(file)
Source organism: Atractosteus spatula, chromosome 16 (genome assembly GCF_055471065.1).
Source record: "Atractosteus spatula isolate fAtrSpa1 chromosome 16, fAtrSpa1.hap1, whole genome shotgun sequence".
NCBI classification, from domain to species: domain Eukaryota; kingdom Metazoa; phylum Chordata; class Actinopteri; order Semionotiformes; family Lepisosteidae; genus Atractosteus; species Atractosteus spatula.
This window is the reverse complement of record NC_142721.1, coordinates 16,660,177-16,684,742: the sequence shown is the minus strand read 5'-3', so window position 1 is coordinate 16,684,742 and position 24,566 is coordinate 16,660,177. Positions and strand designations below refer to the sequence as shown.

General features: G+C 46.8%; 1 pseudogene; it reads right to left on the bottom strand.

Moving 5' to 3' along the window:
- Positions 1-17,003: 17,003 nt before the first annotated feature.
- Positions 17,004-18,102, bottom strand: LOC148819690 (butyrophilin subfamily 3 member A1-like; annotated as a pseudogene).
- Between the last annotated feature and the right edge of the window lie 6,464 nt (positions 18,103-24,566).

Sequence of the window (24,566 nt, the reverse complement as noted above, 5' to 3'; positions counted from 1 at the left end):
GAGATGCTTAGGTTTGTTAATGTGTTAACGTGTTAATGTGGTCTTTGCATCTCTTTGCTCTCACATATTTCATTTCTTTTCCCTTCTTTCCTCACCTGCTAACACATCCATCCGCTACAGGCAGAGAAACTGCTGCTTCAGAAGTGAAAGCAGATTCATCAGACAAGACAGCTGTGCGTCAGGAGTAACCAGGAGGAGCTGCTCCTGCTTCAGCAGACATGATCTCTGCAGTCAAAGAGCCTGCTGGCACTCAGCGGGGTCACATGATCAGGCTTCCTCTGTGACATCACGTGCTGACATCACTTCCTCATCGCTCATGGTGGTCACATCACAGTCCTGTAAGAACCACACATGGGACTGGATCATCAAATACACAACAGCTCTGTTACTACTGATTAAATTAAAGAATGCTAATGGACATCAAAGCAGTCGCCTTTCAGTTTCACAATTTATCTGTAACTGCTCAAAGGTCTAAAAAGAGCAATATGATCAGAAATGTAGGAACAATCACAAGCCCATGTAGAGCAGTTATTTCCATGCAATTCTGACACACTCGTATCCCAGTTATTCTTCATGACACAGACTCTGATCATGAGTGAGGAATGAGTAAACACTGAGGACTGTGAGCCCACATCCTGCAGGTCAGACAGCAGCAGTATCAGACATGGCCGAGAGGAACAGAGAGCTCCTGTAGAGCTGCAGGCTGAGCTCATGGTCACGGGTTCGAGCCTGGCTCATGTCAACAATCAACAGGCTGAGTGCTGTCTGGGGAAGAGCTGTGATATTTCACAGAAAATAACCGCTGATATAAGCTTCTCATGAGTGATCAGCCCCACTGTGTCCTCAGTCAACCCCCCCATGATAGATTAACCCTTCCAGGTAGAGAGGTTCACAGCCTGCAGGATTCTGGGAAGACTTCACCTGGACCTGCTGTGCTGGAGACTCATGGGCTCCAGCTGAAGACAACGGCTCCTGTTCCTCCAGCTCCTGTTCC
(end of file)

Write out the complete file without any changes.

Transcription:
Source organism: Atractosteus spatula, chromosome 16 (genome assembly GCF_055471065.1).
Source record: "Atractosteus spatula isolate fAtrSpa1 chromosome 16, fAtrSpa1.hap1, whole genome shotgun sequence".
NCBI classification, from domain to species: domain Eukaryota; kingdom Metazoa; phylum Chordata; class Actinopteri; order Semionotiformes; family Lepisosteidae; genus Atractosteus; species Atractosteus spatula.
This window is the reverse complement of record NC_142721.1, coordinates 16,660,177-16,684,742: the sequence shown is the minus strand read 5'-3', so window position 1 is coordinate 16,684,742 and position 24,566 is coordinate 16,660,177. Positions and strand designations below refer to the sequence as shown.

General features: G+C 46.8%; 1 pseudogene; it reads right to left on the bottom strand.

Moving 5' to 3' along the window:
- Positions 1-17,003: 17,003 nt before the first annotated feature.
- Positions 17,004-18,102, bottom strand: LOC148819690 (butyrophilin subfamily 3 member A1-like; annotated as a pseudogene).
- Between the last annotated feature and the right edge of the window lie 6,464 nt (positions 18,103-24,566).

Sequence of the window (24,566 nt, the reverse complement as noted above, 5' to 3'; positions counted from 1 at the left end):
GAGATGCTTAGGTTTGTTAATGTGTTAACGTGTTAATGTGGTCTTTGCATCTCTTTGCTCTCACATATTTCATTTCTTTTCCCTTCTTTCCTCACCTGCTAACACATCCATCCGCTACAGGCAGAGAAACTGCTGCTTCAGAAGTGAAAGCAGATTCATCAGACAAGACAGCTGTGCGTCAGGAGTAACCAGGAGGAGCTGCTCCTGCTTCAGCAGACATGATCTCTGCAGTCAAAGAGCCTGCTGGCACTCAGCGGGGTCACATGATCAGGCTTCCTCTGTGACATCACGTGCTGACATCACTTCCTCATCGCTCATGGTGGTCACATCACAGTCCTGTAAGAACCACACATGGGACTGGATCATCAAATACACAACAGCTCTGTTACTACTGATTAAATTAAAGAATGCTAATGGACATCAAAGCAGTCGCCTTTCAGTTTCACAATTTATCTGTAACTGCTCAAAGGTCTAAAAAGAGCAATATGATCAGAAATGTAGGAACAATCACAAGCCCATGTAGAGCAGTTATTTCCATGCAATTCTGACACACTCGTATCCCAGTTATTCTTCATGACACAGACTCTGATCATGAGTGAGGAATGAGTAAACACTGAGGACTGTGAGCCCACATCCTGCAGGTCAGACAGCAGCAGTATCAGACATGGCCGAGAGGAACAGAGAGCTCCTGTAGAGCTGCAGGCTGAGCTCATGGTCACGGGTTCGAGCCTGGCTCATGTCAACAATCAACAGGCTGAGTGCTGTCTGGGGAAGAGCTGTGATATTTCACAGAAAATAACCGCTGATATAAGCTTCTCATGAGTGATCAGCCCCACTGTGTCCTCAGTCAACCCCCCCATGATAGATTAACCCTTCCAGGTAGAGAGGTTCACAGCCTGCAGGATTCTGGGAAGACTTCACCTGGACCTGCTGTGCTGGAGACTCATGGGCTCCAGCTGAAGACAACGGCTCCTGTTCCTCCAGCTCCTGTTCC